Take the 2-minute tour ×
MathOverflow is a question and answer site for professional mathematicians. It's 100% free, no registration required.

It's hard not to be amused and perhaps even amazed when first encountering Fürstenberg's clever "topological" proof that there are infinitely many primes. Closer inspection, however, reveals the disappointing truth that there really isn't anything topological going on there, as pointed out by BCnrd in a comment to this answer.

Nevertheless, the topology on $\mathbb{Z}$ introduced in the proof, where an open set is defined as any union of arithmetic sequences, does seem both natural and interesting.

My question is this: Can anything useful be done with this topology? Useful would include a new theorem, a simplification to a proof of a known result, or even fresh insight into standard material.

share|improve this question
1  
This probably should be a Community Wiki. –  Dick Palais Oct 18 '10 at 6:37
    
For the particular topology on the integers, it seems unlikely, especially as most (non-topological) results about the integers assume little or nothing about that topology. I can imagine that an infinite product or some topological modification (something other than compactification) might produce interesting results. Gerhard "Ask Me About System Design" Paseman, 2010.10.17 –  Gerhard Paseman Oct 18 '10 at 6:42
14  
As BCnrd pointed out in his comments to another MO question, the topology is the one inherited from $\hat{\mathbf Z}$. –  Chandan Singh Dalawat Oct 18 '10 at 7:07
12  
Here is a version of Fuerstenberg's proof that does not mention topology: We argue about periodic subsets of $\mathbb Z$. The set of all numbers prime to a given $p$ is periodic and the intersection of two periodic sets is periodic. If there were only finitely many primes the set $\{-1,1\}$ would be periodic. –  Christian Blatter Oct 18 '10 at 7:43
    
Wiki-hammered.$ $ –  S. Carnahan Oct 18 '10 at 8:04

2 Answers 2

The answer to your question is yes, but it is a stretch to claim that the topology is due to Furstenburg. There is an extended discussion on Furstenburg's proof in the comments to this answer. The short version is as Chandan Singh Dalawat said in the comments above: this topology on the integers is the profinite topology, and people had been studying profinite topologies long before Furstenburg.

The topology is useful in the sense that profinite completions are useful. In particular, you may argue that it is a natural topology on the fundamental group of a circle (or the punctured complex affine line), since its profinite completion is the geometric fundamental group of the multiplicative group $\mathbb{G}_m$. It also appears in some form whenever one uses the ring of adeles $\mathbb{A}_\mathbb{Q}$, which you may encounter when studying Tate's thesis or automorphic representations.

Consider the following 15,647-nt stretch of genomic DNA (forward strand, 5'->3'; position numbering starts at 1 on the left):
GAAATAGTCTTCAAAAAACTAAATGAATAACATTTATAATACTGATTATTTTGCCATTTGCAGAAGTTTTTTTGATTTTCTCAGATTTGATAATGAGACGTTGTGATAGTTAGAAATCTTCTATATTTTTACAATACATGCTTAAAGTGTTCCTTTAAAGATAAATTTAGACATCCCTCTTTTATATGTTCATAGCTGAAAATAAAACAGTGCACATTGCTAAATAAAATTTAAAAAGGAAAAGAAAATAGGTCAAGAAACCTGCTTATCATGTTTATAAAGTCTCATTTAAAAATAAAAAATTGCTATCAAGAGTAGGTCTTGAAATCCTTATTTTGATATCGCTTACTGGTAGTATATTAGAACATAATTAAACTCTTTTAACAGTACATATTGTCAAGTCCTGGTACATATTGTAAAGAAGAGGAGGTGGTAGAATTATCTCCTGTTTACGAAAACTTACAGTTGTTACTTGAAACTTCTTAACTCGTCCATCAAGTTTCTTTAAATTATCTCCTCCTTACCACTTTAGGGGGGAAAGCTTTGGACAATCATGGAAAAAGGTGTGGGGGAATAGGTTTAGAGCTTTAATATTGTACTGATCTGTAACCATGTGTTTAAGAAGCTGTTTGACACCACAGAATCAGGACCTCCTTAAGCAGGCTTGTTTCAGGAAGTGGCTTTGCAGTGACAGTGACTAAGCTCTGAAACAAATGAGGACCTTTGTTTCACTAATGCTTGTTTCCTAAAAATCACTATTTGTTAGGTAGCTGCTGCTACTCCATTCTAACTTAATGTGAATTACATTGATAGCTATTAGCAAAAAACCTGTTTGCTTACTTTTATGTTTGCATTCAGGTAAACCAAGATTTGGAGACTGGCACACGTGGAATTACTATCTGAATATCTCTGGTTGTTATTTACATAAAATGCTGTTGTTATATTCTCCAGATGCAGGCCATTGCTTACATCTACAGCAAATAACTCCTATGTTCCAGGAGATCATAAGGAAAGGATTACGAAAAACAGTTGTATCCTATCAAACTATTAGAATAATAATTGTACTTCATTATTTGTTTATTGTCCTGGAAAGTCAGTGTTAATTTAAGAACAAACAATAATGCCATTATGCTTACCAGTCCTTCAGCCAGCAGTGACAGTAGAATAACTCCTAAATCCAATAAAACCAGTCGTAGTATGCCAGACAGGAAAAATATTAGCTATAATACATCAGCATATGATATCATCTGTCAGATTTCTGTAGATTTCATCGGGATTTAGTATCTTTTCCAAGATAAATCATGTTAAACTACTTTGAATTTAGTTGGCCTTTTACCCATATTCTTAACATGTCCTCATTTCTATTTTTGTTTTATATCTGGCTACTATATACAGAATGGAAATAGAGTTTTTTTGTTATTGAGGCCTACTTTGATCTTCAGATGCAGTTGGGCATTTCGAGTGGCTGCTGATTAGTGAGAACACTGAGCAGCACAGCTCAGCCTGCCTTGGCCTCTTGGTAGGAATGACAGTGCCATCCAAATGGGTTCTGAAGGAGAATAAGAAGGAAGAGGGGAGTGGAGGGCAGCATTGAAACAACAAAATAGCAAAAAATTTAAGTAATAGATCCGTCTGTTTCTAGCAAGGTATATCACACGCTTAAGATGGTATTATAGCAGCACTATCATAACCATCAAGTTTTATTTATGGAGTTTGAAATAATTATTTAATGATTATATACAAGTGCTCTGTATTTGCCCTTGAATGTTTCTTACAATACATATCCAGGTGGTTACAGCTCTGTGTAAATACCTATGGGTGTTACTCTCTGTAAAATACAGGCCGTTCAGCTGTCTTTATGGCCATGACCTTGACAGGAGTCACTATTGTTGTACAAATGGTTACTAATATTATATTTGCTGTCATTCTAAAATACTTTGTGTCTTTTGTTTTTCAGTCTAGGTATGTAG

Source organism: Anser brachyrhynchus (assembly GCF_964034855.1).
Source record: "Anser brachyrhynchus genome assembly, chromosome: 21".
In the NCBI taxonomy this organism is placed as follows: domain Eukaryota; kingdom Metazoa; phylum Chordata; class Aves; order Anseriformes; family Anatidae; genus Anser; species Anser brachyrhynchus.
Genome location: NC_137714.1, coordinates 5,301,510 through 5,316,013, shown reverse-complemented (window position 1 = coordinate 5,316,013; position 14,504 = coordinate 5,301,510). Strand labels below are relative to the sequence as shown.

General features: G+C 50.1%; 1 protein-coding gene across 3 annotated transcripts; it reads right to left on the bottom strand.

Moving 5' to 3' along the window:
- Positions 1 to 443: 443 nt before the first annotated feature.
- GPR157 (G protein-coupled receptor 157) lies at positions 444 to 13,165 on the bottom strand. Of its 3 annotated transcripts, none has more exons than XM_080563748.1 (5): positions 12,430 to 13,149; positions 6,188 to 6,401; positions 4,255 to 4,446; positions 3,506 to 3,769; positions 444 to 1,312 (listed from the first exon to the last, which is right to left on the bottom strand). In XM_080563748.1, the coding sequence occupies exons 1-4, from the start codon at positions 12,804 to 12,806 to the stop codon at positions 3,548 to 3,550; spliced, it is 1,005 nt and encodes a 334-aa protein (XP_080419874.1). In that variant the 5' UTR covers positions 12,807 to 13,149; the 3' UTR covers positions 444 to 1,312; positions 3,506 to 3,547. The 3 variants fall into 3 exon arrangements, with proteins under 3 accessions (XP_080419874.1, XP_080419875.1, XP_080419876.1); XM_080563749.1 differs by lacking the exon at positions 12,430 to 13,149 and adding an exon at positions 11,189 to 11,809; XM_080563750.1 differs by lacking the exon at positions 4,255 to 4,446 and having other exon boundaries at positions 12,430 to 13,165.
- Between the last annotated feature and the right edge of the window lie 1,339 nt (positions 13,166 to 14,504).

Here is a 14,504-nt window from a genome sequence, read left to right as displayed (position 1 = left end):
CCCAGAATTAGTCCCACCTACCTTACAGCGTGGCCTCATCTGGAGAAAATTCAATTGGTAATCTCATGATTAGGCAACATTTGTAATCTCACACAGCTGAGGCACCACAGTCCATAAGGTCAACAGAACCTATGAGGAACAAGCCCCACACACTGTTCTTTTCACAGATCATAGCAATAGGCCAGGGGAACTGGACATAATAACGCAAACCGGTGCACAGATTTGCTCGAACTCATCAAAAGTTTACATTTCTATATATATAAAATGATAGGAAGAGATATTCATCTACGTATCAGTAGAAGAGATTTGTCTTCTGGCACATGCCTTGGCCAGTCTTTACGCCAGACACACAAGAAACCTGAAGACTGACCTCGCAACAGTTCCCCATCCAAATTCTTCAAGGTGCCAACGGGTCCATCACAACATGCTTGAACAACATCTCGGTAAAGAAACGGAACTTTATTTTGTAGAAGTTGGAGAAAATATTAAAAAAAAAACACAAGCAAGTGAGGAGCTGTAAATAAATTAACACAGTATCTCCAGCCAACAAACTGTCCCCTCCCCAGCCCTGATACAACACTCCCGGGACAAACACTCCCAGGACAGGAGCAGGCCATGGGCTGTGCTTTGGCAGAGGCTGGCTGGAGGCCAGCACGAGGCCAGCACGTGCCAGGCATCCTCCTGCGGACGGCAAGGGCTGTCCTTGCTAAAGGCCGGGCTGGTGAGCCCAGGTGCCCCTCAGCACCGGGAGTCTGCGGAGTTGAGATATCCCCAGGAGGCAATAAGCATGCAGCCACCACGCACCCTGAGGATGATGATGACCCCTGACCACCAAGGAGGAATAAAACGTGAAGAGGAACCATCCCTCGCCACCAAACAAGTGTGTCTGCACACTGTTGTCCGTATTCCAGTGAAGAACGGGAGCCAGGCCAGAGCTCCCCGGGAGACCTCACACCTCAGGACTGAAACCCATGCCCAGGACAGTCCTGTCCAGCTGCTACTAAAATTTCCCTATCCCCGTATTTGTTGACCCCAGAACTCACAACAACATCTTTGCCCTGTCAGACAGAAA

share|improve this answer
2  
Since Prüfer, Neue Begründung der algebraischen Zahlentheorie, Math. Annalen 94 (1925), 198-243 (gdz.sub.uni-goettingen.de/dms/load/img/?PPN=PPN235181684_0094). –  Chandan Singh Dalawat Oct 18 '10 at 8:06

A more rigorous version of Scott's answer: If a topology on a group $G$ is translation-invariant, then it also defines a uniformity on $G$, by definition a distinguished set of neighborhoods of the diagonal $G \times G$ that is analogous to a metric. Actually, in the present example with $G = \mathbb{Z}$, the uniformity comes from a metric. Like the metric spaces that they generalize, uniform spaces have completions. The completion of $\mathbb{Z}$ with respect to the uniformity cited by Furstenberg is exactly the adelic profinite completion of $\mathbb{Z}$. Or if $G$ is any group, there is a similar topology generated by finite-index subgroups, and a uniformity, and the completion is the profinite completion.

share|improve this answer
    
For $G$ to embed into its profinite completion $\hat G$, it should be residually finite (for every $x\in G$, there should be a finite quotient $H_x$ of $G$ in which the image of $x$ is $\neq1$). –  Chandan Singh Dalawat Oct 22 '10 at 10:18
    
That's true. If $X$ is a uniform space, then it does not necessarily embed into its completion either; rather it has a canonical Hausdorff quotient which embeds. –  Greg Kuperberg Oct 22 '10 at 12:52
    
Sorry, I meant to say "For every $x\neq1$ in $G$" instead of "For every $x\in G$". But this lapse doesn't seem to have led to any confusion ! –  Chandan Singh Dalawat Oct 23 '10 at 4:56

Your Answer

 
discard

By posting your answer, you agree to the privacy policy and terms of service.

Not the answer you're looking for? Browse other questions tagged or ask your own question.